Knowing that the kids will do just about anything to get more ‘screen time’ I have been a long time fan of the Khan Academy to provide additional education without the complaints and with more patience than I could muster.

When I heard that the Khan Academy had come up with a computer science course I was intrigued, but a little skeptical .  But after just two sessions with my kids I have to say that they have outdone themselves!  The lessons are explained in ways that are fun, accessible and very easy to understand.

The best part is that they have an interactive screen right next to the code area where any changes are seen in real-time.   Numbers can be changed using sliders instead of typing, which helps them quickly understand what each parameter does and whether it is the one they were looking for, and any errors are immediately shown along with a helpful message.

Check out the video to see just how easy this is to use.

After one lesson my 9-year old daughter ran off to the kids PC to start creating her own colored shapes.

I can only tell you that I wish this had been around when I was learning to program – it would have saved me enormous amounts of frustration staring at the cryptic “Syntax Error” messages that the Apple II would throw out.


Filed under Children, Education, Technology

Not doing this when searching? It’s like watching ads on your DVR.

Since the DVR arrived we almost never watch live TV.  In fact, on the rare occasions when I do, I still zipping through the ads and can’t understand why the fast fast-forward button has stopped working.  When I catch myself watching ads needlessly I curse and wonder if, one day nearer my death, I’ll regret all those wasted moments.

And yet I recently discovered that 90% of people are wasting time searching the Internet because they don’t know one very simple trick.  In fact, analysis suggests that people who know this trick are, on average, 12% faster than other people using when searching the web.

So…here it is.  On any web page pressing Ctrl-F will bring up a search box where you can type in a word and immediately jump to that on the page.  Go ahead, try it now to look for the word amazing…I’ll wait.

Not only does this magic key work on ALL web browsers, but also in office tools, PDF files, and pretty much anywhere else where there is text to be searched.

And there are many other keys that can save you a lot of time too and, since I’m on a roll, I’ll throw a few of my favorites in here:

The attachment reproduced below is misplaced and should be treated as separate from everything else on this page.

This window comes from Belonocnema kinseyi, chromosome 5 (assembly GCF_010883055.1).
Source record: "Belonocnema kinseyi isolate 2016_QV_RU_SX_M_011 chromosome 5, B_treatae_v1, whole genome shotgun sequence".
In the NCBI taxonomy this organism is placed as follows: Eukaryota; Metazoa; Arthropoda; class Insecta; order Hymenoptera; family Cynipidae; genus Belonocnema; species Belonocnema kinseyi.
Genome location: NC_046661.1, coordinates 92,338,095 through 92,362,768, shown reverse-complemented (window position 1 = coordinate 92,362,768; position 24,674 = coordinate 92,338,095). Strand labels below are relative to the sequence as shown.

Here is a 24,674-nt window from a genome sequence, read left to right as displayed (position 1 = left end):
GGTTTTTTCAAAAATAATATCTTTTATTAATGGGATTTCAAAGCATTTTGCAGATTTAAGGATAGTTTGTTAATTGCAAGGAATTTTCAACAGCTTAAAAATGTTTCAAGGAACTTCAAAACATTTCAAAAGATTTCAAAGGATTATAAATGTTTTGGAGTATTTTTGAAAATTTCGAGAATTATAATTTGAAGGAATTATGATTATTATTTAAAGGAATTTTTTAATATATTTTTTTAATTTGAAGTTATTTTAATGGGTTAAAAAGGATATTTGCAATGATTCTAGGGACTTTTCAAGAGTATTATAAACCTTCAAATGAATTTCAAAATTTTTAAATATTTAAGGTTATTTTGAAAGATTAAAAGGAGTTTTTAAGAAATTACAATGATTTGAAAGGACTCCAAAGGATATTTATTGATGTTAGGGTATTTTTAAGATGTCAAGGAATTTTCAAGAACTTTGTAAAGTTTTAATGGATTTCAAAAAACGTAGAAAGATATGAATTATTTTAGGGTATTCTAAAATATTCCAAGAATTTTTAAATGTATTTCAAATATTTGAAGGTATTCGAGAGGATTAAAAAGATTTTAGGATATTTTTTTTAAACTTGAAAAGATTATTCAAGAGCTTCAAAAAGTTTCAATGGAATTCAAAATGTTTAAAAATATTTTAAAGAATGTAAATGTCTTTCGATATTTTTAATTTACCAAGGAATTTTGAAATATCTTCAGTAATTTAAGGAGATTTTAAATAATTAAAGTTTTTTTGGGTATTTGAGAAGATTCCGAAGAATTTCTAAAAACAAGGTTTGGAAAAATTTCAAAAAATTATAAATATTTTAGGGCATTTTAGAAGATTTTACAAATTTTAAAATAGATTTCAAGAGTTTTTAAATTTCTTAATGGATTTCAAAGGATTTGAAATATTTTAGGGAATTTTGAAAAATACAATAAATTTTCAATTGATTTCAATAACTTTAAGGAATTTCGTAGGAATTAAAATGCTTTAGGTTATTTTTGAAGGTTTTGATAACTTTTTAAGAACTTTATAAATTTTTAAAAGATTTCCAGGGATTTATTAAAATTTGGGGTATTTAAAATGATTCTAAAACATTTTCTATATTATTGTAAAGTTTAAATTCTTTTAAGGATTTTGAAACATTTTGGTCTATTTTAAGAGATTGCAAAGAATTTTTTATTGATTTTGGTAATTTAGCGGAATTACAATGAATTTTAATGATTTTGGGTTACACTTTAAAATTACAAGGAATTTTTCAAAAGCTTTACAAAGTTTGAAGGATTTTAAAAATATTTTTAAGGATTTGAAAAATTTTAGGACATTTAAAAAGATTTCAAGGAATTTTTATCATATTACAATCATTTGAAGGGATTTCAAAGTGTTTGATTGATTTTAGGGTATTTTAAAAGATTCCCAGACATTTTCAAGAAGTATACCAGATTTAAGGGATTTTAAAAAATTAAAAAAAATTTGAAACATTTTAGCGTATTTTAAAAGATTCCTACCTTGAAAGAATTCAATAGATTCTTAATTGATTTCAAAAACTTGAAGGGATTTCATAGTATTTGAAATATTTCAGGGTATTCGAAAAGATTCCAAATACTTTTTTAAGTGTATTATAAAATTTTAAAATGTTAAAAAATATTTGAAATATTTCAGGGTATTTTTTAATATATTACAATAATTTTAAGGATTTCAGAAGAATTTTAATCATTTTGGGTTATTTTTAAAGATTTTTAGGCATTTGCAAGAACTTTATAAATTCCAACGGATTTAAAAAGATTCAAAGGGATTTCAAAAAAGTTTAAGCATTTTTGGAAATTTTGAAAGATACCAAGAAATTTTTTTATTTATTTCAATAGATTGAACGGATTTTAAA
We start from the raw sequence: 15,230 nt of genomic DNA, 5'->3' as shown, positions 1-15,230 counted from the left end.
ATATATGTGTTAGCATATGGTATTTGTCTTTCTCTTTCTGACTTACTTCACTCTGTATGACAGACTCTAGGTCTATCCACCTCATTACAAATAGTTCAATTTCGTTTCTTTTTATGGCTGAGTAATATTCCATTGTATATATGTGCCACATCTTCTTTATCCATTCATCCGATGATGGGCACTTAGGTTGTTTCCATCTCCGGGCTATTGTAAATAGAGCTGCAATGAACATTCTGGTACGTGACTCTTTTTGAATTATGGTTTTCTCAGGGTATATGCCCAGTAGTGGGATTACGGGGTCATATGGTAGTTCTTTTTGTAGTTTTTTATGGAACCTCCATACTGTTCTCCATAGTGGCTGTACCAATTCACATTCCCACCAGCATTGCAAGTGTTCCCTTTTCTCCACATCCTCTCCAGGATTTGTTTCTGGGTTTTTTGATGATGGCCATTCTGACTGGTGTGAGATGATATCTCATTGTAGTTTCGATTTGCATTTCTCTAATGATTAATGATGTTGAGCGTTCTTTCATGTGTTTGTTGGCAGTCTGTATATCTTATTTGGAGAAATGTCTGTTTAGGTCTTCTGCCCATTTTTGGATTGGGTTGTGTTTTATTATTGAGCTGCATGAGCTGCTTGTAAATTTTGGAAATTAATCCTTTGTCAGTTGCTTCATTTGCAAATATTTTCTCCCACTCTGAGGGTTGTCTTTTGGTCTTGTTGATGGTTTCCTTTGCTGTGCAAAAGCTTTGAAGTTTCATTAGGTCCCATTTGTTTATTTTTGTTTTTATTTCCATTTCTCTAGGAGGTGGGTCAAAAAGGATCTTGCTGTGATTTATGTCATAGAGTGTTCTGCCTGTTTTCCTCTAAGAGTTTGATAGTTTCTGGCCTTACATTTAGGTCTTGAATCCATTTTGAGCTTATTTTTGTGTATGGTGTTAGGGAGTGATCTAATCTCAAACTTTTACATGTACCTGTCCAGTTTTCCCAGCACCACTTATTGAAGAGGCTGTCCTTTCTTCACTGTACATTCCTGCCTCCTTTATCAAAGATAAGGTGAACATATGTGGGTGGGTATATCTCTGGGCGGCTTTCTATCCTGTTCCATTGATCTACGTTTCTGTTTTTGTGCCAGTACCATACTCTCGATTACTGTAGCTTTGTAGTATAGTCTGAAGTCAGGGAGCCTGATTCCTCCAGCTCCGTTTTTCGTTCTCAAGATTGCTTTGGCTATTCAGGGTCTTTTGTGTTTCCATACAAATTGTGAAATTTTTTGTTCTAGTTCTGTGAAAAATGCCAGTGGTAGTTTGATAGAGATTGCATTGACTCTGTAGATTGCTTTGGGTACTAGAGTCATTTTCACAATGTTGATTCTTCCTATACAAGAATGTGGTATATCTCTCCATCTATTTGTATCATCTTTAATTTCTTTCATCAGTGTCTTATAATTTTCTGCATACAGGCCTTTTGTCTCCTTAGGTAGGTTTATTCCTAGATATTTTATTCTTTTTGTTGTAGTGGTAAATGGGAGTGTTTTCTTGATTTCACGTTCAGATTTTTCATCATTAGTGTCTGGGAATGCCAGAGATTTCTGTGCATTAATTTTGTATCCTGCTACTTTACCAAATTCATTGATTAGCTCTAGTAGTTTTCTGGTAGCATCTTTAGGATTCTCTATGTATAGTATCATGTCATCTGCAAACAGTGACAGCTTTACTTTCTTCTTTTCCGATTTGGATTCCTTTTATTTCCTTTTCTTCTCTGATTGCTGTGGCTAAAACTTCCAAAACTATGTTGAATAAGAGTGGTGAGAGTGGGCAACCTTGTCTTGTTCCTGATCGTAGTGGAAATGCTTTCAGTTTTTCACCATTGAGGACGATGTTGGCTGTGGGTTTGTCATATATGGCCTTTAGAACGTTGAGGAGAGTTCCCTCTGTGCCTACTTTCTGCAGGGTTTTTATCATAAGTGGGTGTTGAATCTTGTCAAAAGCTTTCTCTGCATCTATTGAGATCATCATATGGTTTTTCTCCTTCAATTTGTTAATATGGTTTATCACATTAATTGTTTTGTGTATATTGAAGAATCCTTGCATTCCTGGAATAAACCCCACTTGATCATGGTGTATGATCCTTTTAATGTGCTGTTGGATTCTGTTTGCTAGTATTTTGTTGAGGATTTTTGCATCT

• Ctrl-Z = Undo.   This works even in places where no undo button exists.  I can’t tell you how many times this baby has saved me.
  • Ctrl-A = Select All.  The next time you need to select everything in a document or web page, just make sure your cursor is in the text you need and use this.
  • Ctrl-P = Print.  I think that one is self explanatory but, again, it works in many places where no print button exists.

Using just these four simple keystrokes will save you hours.  The only question now is what are you going to do with all that free time?

1 Comment

Filed under Education, Technology

A Fully Accredited Degree for $3,900?

OK…I admit, that sounds like the sort of thing that would be swept straight into your spam filter along with the emails about Viagra and penis enlargement.

In fact, that title and first line just about guarantees that none of the email subscribers are going to get this post…

But, in theory, obtaining a full four-year degree for under $4k should be possible. How?

CLEP is a program that allows you to take tests to show proficiency at a college level and can provide up to 12 credits per test.  The tests usually last about 90 minutes and the cost …under $100 per test!   Yes, for under $100 you could earn 12 credits. 

I used CLEP tests to cover a bunch of subjects when obtaining my degree, saving me months of sitting in classrooms listening to lectures on subjects I already knew.

Most of the tests I was able to pass without any study at all, but not all of them – I had to study for the test on American History.  So I started looking for a course that would fit in with my schedule and my budget.

Phoenix University wanted about $2,500 to spend a semester online.  Fortunately, I came across a faster and cheaper solution.  It turns out that Berkeley (and many other colleges) provide most of their lectures as downloadable audio for free.  I promptly downloaded 40 hours of lectures on American history and spent the next month listening to them during my daily commute.

At the end of that month I took a 90 minute test and walked out with 3 credits.  Total cost – $90!!!

Now I am not saying MP3s and videos can replace a classroom – there is a lot to be learned through interaction with teachers and other students.  And you certainly won’t get the ‘full college experience‘ via CLEP.  But how much is that worth?